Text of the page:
That’s how I’ve done several Boston butt pork shoulders and pick-nick cuts, with the former being my family’s preferred cut.

      To answer your original question, I made several mistakes by saving the purge from the sous vide bag, and reintegrating that au jus back into the shredded pulled pork, without tasting first, and found it too salty. Later on, I learned to not re-integrate before giving it a taste test.

      I haven’t sous vide first, then finished off smoking, Why? It’s counter intuitive to me, to smoke an essentially already cooked shoulder, which I don’t believe is capable of absorbing much smoke, specially after that initial cold temperature window has been closed. Remember that starting to smoke a cold shoulder will enhance your smoke taste, color and smoke-ring while encouraging or allowing smoke absorption. What I’m trying to say here is that I recommend you smoke first for color, till it looks nice and ready, in your smoker. Yes, we know it’s not ready, but it looks like it is. Then, you move it and finish it off sous vide. Give that a try.

      Thats how I’ve done them. Not saying it’s the proper way, nor the only way, just the way I’ve done them.

      Today, I’ve given up on a combined (smoke first and sous vide last) method. We love sous vide and love traditional bbq, and have found easier and more consistent results by not combining both methods. This again is just my personal preference, and that of my family, which enjoys both technics, but unanimously prefers pulled pork from smoked pork shoulders done from start to finish in a smoker. In the end, we have found it to be much faster too. Smoking a pork shoulder the traditional way, that be using a stick burner, KBQ and/or pellet cooker, is faster and less gyrations as compared to combining both cooking methods.

      Hope this helps to clarify things.

      Cheers,
      Ricardo

      Comment


        #5
        I guess some salt falls away with the juices when cooking traditionally?

        when using SV purge as a sauce the sauce itself can get too salty but seems to me just starting with less in the dry brine phase will allow you to utilize all the purge.

        I go 135x72 for pulled stuff, but that’s just me.

        traditional texture you can go much higher and it’s ok.

        Comment


          #6
          Originally posted by Polarbear777 View Post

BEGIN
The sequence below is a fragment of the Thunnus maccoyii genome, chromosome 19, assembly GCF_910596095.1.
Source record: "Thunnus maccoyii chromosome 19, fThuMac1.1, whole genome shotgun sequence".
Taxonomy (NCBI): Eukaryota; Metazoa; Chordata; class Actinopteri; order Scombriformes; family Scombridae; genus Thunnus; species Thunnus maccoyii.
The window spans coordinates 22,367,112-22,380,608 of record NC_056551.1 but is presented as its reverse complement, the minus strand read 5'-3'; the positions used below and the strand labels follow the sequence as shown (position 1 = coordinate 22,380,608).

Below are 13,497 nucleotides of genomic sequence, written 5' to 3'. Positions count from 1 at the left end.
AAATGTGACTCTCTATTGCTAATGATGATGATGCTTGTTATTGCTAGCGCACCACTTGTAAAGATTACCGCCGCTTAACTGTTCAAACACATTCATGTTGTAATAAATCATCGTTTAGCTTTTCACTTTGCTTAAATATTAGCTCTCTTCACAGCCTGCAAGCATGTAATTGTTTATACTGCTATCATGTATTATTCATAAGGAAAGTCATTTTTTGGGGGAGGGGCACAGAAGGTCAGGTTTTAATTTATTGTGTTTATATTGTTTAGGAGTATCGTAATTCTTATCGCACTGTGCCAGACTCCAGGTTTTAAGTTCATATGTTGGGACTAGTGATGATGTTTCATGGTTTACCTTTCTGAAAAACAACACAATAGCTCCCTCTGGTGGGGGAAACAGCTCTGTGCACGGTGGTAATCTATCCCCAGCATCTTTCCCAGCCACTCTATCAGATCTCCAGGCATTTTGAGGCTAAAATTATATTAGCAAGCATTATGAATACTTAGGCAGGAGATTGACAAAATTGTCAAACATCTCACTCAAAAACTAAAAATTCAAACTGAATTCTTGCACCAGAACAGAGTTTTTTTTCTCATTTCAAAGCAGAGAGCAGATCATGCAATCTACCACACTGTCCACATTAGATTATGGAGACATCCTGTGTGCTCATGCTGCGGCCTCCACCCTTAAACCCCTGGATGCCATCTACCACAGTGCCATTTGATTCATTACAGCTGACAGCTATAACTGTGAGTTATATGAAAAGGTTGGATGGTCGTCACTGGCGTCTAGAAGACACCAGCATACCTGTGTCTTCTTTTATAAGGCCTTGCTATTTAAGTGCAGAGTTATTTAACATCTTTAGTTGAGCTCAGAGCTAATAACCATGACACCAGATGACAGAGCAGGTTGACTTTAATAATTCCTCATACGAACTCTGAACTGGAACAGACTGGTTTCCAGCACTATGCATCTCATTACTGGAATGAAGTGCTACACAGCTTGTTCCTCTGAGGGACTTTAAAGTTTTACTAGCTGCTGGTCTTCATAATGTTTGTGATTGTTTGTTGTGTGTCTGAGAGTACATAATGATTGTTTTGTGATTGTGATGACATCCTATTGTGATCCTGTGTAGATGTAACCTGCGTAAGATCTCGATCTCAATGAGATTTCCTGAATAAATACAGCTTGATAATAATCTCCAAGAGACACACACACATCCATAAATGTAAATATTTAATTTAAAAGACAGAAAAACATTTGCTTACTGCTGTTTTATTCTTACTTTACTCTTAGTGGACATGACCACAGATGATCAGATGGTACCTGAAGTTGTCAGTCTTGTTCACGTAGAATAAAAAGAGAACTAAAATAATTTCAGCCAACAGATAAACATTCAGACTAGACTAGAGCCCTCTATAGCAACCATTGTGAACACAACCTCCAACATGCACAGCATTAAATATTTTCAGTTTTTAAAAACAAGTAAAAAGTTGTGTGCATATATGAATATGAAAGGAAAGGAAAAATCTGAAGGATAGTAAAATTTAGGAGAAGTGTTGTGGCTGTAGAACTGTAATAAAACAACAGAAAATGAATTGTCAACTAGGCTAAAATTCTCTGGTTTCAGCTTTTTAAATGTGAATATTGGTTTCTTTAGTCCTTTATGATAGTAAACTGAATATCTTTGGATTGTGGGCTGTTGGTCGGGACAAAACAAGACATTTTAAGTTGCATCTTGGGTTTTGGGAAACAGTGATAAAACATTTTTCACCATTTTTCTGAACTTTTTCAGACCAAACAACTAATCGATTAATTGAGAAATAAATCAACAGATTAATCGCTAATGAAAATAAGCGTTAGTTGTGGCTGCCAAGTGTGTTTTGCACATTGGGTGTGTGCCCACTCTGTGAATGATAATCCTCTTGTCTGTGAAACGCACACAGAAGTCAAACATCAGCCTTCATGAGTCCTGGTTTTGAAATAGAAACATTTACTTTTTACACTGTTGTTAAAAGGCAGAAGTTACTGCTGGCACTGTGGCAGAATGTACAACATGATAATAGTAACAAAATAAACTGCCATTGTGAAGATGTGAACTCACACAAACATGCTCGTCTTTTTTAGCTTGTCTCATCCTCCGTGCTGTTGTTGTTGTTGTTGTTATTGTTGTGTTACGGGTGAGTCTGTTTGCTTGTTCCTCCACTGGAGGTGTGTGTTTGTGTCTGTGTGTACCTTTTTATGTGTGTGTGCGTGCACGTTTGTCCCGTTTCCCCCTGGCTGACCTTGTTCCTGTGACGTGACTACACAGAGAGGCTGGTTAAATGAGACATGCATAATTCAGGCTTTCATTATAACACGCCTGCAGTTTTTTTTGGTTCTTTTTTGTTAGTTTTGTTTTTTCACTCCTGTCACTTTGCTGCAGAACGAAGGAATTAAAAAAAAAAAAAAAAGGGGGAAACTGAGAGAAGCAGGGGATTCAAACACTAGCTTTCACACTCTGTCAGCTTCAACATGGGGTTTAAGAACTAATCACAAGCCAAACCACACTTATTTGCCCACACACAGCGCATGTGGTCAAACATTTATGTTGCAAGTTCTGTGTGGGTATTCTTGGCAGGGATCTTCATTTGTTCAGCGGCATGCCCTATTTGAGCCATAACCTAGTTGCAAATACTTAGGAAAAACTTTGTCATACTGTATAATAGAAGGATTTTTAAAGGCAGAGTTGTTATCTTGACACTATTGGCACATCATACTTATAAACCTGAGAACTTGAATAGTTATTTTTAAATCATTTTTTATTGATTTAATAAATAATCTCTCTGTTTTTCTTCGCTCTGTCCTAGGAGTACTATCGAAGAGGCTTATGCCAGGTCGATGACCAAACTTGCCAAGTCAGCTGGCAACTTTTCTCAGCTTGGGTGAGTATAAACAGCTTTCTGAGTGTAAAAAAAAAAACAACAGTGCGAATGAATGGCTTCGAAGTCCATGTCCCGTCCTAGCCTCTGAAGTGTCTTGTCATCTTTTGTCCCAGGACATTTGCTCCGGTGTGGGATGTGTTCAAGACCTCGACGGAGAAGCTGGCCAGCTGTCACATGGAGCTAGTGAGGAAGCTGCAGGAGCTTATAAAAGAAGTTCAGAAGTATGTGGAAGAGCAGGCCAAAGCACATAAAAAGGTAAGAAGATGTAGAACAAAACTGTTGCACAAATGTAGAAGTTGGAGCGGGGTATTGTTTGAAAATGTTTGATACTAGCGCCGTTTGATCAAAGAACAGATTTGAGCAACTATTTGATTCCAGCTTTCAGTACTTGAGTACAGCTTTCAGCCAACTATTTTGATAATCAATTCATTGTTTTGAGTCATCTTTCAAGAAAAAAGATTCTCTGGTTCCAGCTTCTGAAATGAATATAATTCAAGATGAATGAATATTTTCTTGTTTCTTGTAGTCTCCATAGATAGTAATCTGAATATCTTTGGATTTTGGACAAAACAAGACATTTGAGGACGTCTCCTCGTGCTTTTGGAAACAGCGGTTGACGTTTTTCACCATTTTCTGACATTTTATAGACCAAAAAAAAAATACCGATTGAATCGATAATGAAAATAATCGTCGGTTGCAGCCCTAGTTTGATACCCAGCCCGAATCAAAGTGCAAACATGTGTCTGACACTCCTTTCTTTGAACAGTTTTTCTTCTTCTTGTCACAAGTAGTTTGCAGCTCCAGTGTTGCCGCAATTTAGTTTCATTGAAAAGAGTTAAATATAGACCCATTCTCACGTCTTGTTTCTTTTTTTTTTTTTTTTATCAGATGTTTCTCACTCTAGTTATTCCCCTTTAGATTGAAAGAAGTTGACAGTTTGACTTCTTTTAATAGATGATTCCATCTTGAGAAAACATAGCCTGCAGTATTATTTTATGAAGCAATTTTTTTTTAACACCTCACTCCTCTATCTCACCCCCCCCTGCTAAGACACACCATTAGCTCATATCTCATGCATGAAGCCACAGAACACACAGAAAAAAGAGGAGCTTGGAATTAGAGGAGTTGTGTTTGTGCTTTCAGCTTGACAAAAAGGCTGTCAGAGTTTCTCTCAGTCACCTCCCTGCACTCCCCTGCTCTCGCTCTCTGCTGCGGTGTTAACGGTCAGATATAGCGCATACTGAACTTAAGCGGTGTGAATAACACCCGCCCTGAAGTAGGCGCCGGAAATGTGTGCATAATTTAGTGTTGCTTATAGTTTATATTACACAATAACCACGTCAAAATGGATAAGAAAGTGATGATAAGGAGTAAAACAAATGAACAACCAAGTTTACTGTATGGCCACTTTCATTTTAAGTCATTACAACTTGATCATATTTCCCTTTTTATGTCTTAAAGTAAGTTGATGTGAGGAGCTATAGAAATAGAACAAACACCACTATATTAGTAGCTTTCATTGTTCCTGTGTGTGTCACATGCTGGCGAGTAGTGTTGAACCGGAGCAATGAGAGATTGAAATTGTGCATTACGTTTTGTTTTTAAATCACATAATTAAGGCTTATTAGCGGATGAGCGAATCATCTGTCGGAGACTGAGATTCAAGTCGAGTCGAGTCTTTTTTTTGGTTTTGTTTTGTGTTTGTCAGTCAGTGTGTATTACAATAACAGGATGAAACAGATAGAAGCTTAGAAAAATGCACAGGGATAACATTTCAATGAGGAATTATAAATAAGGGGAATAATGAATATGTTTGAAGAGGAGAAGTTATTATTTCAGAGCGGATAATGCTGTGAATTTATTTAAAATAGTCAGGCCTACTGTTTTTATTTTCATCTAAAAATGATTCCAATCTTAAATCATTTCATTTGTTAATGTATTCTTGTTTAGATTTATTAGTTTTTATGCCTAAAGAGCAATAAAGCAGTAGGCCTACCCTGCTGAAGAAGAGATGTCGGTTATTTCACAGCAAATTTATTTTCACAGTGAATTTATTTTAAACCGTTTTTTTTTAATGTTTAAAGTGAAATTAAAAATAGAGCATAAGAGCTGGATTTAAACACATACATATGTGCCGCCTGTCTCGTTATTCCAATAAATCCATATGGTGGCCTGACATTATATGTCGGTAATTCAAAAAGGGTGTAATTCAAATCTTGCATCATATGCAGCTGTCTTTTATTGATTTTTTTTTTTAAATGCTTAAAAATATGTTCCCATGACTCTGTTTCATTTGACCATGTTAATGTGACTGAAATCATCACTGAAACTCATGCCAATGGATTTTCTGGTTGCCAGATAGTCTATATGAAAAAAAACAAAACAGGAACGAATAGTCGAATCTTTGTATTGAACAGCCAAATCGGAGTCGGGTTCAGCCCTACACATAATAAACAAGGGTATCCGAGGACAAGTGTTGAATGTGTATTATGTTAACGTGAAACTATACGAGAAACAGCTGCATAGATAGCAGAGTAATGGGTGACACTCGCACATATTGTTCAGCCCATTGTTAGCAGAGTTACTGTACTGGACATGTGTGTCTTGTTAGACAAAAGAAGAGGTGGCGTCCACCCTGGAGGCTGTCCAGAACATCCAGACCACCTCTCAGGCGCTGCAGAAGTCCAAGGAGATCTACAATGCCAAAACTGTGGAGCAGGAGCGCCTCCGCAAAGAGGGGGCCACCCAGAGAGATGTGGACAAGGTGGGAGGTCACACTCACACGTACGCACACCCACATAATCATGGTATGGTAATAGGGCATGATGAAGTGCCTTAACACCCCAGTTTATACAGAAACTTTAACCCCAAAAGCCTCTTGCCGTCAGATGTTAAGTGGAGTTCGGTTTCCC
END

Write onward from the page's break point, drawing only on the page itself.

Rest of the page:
I guess some salt falls away with the juices when cooking traditionally?

          when using SV purge as a sauce the sauce itself can get too salty but seems to me just starting with less in the dry brine phase will allow you to utilize all the purge.

          I go 135x72 for pulled stuff, but that’s just me.

          traditional texture you can go much higher and it’s ok.
          Agree with you definitely going to use less salt during Dry Brine so I can use all The purge!

          Curious when you sous vide to 135° how do you finish for pulled pork? Do you Ice chill then smoke to an internal temperature of 135°?

          Comment


          • Polarbear777
            Polarbear777 commented
            Editing a comment
            Chill then smoke to no higher than 135. Correct.
            Sometimes I smoke pre-SV in addition to (but never as a substitute for post-SV) to no higher than 135.

          #7
          I've tried several SVQ methods for pulled pork, here's my favorite so far...

          >SV without any salt or seasoning, 158x24. (No salty purge)
          >Shock in ice bath for at least 30 min. I am usually doing this in advance of a party or tailgate, so then it's straight to the fridge (or freezer if more than a few days).
          >Salt, season and smoke to internal temp of roughly 150F. Make sure meat is cold when it goes on smoker.
          >Pull and add desired amount of purge. Pork purge does not need to be filtered/strained as does beef purge.

          Here's my latest SVQ using this method. Nice bark and smoke ring. Very moist and tender. Great flavor. See here for original post and some commentary that you might find useful: